Wednesday, February 1, 2012


Someone posted this disturbing article to Facebook. I won't go into all of the details, since it's too long and the author goes into far better detail than I can here, but it's about brands that used to be small, niche brands for sustainable and ethical companies and how they're being swallowed by corporate giants (like Coca-Cola and Hershey's). You think Burt's Bees is small and ethical? They're owned by Clorox.
Once again I'm reminded that if I'm seeing it in a big store like Safeway or Fred Meyer's, it's almost certainly not a small brand. It's not profitable enough for the big stores to deal with small brands. It's yet another reason for me to "shop lower on the money chain" and choose local stores over national ones.


  1. Ugh is right! Oh well, maybe we can find something better or DIOurselves. Solidarity!

  2. Just because the company was bought by Clorox doesn't mean that they're nasty and non-green...Clorox just owns controlling shares in the company. For a lot of small companies, acquisition by a larger one usually means more access to resources for things like marketing and product's not always a bad business (or environmental) decision.

    I think a lot of formerly small "green" companies that are owned by large evil, environment-destroying conglomerates are trapped by an unfortunate and often untrue stigma that they have been sucked up by The Man and are now just a cog in the machine. BB still makes a quality product, and I'd bet they still adhere to their original green standards.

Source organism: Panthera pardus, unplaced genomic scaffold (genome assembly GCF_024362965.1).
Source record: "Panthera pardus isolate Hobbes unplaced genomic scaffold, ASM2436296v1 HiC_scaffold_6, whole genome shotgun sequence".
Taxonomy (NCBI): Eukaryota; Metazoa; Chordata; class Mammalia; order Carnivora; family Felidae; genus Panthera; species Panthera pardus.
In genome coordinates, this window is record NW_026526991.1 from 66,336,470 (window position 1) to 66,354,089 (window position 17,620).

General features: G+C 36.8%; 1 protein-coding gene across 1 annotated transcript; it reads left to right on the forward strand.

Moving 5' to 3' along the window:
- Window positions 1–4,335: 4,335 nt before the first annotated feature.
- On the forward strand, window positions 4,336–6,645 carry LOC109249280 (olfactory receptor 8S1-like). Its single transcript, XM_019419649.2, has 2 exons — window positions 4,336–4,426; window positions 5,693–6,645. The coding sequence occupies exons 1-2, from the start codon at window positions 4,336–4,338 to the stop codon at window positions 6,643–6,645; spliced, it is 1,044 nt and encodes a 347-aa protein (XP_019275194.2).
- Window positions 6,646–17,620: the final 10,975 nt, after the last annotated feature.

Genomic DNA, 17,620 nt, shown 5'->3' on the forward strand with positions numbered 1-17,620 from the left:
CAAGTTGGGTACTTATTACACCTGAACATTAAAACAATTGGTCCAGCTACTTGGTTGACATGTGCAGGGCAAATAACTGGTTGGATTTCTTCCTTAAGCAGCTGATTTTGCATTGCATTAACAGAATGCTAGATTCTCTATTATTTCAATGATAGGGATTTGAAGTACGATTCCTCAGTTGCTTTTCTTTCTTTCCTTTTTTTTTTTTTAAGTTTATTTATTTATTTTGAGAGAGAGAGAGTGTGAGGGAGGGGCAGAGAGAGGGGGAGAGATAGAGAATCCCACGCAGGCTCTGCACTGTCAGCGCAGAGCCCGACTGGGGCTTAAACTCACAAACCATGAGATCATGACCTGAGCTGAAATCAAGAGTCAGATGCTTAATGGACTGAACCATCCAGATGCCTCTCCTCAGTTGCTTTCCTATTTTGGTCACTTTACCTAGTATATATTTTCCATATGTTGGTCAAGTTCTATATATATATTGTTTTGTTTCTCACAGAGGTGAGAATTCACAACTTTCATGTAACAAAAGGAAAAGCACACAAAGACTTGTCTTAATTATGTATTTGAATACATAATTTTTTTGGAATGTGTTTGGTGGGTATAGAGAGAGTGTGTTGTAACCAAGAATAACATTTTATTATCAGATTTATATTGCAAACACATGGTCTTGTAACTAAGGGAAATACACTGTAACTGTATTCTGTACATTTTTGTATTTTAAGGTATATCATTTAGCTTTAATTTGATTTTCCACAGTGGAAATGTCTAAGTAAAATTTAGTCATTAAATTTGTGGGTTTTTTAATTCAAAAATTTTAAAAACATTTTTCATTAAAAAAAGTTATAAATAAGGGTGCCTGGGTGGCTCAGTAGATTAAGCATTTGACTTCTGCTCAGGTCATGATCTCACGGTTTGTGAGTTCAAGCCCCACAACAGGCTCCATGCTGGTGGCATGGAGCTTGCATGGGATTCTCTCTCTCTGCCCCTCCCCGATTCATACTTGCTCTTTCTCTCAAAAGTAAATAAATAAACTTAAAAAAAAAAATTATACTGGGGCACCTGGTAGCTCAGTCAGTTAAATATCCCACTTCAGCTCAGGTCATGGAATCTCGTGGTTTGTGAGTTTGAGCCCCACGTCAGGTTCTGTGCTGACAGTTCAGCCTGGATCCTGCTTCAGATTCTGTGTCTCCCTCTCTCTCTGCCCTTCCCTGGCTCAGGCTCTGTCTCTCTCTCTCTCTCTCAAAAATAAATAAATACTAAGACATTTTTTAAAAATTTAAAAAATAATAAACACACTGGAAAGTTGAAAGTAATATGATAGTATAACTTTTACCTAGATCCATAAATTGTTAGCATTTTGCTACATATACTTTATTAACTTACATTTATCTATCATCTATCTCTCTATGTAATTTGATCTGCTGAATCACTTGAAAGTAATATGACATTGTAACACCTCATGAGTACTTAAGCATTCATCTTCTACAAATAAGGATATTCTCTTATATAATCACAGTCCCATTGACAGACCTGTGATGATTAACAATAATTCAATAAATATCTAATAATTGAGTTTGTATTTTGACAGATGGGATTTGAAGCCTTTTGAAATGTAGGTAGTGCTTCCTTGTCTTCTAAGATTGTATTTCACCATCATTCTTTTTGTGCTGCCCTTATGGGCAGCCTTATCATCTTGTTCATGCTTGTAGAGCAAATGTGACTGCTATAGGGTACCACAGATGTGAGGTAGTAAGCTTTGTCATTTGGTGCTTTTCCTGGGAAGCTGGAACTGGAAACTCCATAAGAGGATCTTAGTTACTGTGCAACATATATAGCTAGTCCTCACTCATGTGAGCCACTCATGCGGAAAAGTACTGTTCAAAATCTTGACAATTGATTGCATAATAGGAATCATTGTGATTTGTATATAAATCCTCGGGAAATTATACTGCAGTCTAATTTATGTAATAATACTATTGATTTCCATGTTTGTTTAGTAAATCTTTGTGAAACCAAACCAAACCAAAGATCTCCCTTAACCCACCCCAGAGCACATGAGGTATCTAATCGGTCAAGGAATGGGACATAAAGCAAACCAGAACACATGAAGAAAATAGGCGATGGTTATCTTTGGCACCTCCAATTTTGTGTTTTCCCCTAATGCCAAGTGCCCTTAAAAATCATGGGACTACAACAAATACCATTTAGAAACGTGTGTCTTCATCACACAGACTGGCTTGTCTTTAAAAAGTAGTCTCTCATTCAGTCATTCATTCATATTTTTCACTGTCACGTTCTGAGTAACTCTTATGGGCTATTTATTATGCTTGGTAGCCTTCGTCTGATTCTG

This section of their website has more info:

    (Also, in case you were, I do not work for BB or Clorox.)

  3. It's not *Clorox* that I'm necessarily against, although they do have a long history of environmentally degrading products. It's more the fact that I don't like the massing of corporations into giant entities. There's no oversight because it's hard for an outsider to truly penetrate their cogs and know what goes on in them. Many companies will give lip service to going green and being sustainable. But a product which is mass produced almost can't be sustainable by definition. (I'm leaving room here for the idea that an item like that could be sustainable, but I've never seen one.)
    Also, in the last few years corporations have been given almost unlimited political power in the form of money and lobbying, and that I absolutely do not agree with. The policies that have been formed are bad for small businesses. Small businesses are the ones which employ most Americans, so what hurts small businesses hurts the economy and hurts the people in a community. I'd rather support the small businesses in my community. Denali Dreams is a local-ish company that makes a lot of things like lip balm and hand lotion so I'd rather give my money to them than Clorox.